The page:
You recently did a video for Border's where you went around the store and picked out your favorite albums and books.
My name is Jennifer Hopper, and I am the survivor of the South Park attacks of July 19, 2009. For the past two years, I have been known as "the surviving victim of the South Park rapes and murder," or simply as "Butz's partner." And for the most part, I have been grateful for the protective bubble given to me by the media. Most recently, I felt that revealing my identity might somehow cloud the focus of the trial of Isaiah Kalebu, the man who on July 1 was found guilty of entering uninvited, as we slept, into the home that Teresa and I shared in South Park, where he raped us, murdered Teresa, and attempted to murder me.
In fact, having learned how to survive this may even have made me stronger and more able to manage the normal, workaday ups and downs. I realize that interest in this crime and its consequences will probably fade after he's sent to prison, and before that occurs I want to use what interest remains to say a few things.
Mostly, I no longer want to give off the impression that I'm afraid to be known, or that I might be ashamed of anything that happened that night. While I'm saying all of this under my own name, which is new, I'm saying it without my image attached, which is as it's been since the attacks.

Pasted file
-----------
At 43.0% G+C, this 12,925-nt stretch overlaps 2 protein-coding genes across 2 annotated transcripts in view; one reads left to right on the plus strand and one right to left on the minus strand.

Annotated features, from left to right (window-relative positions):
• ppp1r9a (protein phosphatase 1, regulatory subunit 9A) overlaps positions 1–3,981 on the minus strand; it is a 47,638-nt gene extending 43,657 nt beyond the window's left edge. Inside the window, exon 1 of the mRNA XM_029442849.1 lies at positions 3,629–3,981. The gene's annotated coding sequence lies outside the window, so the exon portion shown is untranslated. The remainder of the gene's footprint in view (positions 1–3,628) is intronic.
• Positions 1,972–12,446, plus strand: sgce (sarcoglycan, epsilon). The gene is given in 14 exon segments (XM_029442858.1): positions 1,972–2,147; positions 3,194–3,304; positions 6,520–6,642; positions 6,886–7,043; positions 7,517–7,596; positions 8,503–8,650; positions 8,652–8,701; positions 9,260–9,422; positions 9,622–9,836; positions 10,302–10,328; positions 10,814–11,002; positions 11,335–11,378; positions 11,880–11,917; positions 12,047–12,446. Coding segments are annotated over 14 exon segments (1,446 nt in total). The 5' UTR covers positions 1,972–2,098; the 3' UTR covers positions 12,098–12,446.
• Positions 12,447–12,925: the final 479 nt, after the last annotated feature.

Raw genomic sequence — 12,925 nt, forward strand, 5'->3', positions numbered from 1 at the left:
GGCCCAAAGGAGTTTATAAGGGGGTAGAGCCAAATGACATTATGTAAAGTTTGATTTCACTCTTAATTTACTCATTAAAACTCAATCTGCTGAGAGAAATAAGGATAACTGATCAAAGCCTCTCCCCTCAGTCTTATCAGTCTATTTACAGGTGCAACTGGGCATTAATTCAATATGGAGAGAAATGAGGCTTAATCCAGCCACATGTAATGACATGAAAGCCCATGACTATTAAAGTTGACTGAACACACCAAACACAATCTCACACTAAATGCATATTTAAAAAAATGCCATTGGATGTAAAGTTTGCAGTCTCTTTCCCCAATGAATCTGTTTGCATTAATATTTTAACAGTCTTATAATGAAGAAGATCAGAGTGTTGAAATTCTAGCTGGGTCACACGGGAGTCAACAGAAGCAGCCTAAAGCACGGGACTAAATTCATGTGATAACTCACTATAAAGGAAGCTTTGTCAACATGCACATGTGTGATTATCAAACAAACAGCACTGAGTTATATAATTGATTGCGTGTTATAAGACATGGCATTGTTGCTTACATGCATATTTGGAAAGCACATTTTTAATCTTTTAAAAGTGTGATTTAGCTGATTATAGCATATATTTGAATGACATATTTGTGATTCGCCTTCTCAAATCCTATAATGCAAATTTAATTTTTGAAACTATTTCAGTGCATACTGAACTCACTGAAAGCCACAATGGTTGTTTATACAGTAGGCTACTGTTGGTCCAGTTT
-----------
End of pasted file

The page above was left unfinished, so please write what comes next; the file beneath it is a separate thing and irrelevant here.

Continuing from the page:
I spent the last couple of years writing this record in a sort of discontented place.
But I was able to really transcend the place I was in because it was inspiring; I was on a tour bus -- and that's inspiring to me, but it might not be inspiring to everybody else in the world.
It's a very candid album -- probably your most candid. I learned a lot about who I was in the past and who I want to be in the future, which was something that I've been trying not to do.
What did you learn about yourself while you were writing it? For years now, I've been trying to live in the moment, and I had to leave that moment to make this record.
All I ever wanted was to sit in a room with Elton John when he's wearing hot pink sunglasses. When I saw you on this past tour, you admitted to having a hard time writing happy songs ' and even when you do there's this slight cynicism or pessimism. But, of course, being a control freak, I can't stand that I can't create from a content place, so I forced myself to do that on this record with a couple of songs, particularly 'If There Was No You.' That one and 'Caroline.' And 'Caroline,' right. I watch the Food Network and I try to cook all the things on there. That's part of our thank you to everybody for being on the road with us. [Laughs.] For more info on Carlile, including a full list of tour dates, check out her website.
You had a bit of an obsession on him growing up, didn't you? That was easy actually, because the truth is I wrote that song in a state of absolutely missing (my niece) Caroline so badly that I couldn't think straight.
Until recently, Brandi Carlile hadn't confirmed that she is, indeed, a lesbian. Since she dropped her eponymous debut in 2005, much of the attention surrounding the Seattle singer-songwriter has deservedly been focused on something far more riveting: a walloping, from-the-gut voice that shreds through songs like it's some kind of singing chainsaw.